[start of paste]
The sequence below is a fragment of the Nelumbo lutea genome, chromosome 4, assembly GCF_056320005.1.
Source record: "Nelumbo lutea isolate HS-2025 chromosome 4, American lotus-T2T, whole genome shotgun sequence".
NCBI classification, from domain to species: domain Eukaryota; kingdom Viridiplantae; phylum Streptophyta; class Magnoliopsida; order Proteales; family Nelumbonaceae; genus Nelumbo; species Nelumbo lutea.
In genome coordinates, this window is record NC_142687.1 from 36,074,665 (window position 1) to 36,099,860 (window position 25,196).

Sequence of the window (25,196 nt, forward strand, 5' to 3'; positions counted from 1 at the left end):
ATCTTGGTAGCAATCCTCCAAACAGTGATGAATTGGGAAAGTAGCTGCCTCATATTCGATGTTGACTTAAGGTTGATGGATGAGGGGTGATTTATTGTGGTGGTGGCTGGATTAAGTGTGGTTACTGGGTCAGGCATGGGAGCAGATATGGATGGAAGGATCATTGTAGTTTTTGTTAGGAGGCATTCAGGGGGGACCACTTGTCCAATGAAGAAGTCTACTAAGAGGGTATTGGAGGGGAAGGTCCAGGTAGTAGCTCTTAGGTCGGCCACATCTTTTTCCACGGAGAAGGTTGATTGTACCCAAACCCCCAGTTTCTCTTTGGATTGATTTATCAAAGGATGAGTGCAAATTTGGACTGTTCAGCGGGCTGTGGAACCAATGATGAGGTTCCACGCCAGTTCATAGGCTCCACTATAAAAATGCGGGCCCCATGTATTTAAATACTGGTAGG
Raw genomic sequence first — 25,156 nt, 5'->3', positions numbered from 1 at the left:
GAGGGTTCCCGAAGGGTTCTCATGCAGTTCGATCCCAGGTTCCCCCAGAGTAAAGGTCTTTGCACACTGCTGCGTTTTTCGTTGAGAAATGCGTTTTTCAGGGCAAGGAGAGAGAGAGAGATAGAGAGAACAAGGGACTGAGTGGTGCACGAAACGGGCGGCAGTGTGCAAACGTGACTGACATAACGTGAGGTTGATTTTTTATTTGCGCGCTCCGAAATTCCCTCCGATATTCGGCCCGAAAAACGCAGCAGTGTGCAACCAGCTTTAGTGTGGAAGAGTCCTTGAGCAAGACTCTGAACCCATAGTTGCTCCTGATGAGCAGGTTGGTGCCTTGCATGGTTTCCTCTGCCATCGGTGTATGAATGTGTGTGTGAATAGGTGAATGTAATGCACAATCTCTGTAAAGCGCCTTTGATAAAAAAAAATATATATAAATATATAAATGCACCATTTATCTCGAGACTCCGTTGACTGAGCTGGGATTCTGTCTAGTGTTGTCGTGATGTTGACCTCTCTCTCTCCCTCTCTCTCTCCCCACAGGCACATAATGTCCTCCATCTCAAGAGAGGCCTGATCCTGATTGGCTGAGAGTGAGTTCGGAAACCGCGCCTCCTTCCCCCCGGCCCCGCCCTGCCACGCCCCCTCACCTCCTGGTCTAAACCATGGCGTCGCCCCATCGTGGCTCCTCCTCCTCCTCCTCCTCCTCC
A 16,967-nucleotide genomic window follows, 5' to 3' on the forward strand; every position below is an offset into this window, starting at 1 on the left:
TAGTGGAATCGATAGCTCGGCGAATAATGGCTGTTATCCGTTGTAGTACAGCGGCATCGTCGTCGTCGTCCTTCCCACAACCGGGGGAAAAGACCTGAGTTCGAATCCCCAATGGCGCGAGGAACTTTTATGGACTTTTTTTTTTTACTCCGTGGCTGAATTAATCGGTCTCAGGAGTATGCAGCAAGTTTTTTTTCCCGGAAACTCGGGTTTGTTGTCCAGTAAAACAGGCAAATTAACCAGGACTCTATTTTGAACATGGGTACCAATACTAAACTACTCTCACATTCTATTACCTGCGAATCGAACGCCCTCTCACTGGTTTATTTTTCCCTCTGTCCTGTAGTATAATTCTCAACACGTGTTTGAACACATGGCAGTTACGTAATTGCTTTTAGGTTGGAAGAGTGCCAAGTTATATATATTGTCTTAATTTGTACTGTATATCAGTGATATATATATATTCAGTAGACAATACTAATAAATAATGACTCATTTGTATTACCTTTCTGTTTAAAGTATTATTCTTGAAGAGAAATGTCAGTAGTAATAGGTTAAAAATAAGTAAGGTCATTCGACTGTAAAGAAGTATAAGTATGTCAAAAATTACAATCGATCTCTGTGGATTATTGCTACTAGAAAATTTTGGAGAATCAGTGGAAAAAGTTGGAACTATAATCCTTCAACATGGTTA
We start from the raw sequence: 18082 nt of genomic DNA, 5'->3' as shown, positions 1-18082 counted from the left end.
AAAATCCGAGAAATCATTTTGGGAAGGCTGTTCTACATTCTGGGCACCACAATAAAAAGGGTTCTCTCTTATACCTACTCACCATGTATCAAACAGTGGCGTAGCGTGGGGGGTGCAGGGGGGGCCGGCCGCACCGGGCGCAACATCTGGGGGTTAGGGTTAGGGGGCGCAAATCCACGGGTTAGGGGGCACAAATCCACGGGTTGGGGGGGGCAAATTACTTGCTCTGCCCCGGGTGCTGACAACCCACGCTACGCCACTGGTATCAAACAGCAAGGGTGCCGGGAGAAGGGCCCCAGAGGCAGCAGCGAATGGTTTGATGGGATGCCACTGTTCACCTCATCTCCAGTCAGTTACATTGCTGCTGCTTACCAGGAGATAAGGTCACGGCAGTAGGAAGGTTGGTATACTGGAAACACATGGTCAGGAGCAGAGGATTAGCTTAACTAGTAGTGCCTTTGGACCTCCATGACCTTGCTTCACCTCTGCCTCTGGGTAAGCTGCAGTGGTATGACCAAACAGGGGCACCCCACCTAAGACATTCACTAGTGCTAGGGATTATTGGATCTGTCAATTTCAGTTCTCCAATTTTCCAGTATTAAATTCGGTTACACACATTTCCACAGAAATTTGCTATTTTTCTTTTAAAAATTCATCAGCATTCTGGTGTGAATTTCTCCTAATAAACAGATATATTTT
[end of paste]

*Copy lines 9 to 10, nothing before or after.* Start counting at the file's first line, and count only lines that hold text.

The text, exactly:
A 16,967-nucleotide genomic window follows, 5' to 3' on the forward strand; every position below is an offset into this window, starting at 1 on the left:
TAGTGGAATCGATAGCTCGGCGAATAATGGCTGTTATCCGTTGTAGTACAGCGGCATCGTCGTCGTCGTCCTTCCCACAACCGGGGGAAAAGACCTGAGTTCGAATCCCCAATGGCGCGAGGAACTTTTATGGACTTTTTTTTTTTACTCCGTGGCTGAATTAATCGGTCTCAGGAGTATGCAGCAAGTTTTTTTTCCCGGAAACTCGGGTTTGTTGTCCAGTAAAACAGGCAAATTAACCAGGACTCTATTTTGAACATGGGTACCAATACTAAACTACTCTCACATTCTATTACCTGCGAATCGAACGCCCTCTCACTGGTTTATTTTTCCCTCTGTCCTGTAGTATAATTCTCAACACGTGTTTGAACACATGGCAGTTACGTAATTGCTTTTAGGTTGGAAGAGTGCCAAGTTATATATATTGTCTTAATTTGTACTGTATATCAGTGATATATATATATTCAGTAGACAATACTAATAAATAATGACTCATTTGTATTACCTTTCTGTTTAAAGTATTATTCTTGAAGAGAAATGTCAGTAGTAATAGGTTAAAAATAAGTAAGGTCATTCGACTGTAAAGAAGTATAAGTATGTCAAAAATTACAATCGATCTCTGTGGATTATTGCTACTAGAAAATTTTGGAGAATCAGTGGAAAAAGTTGGAACTATAATCCTTCAACATGGTTA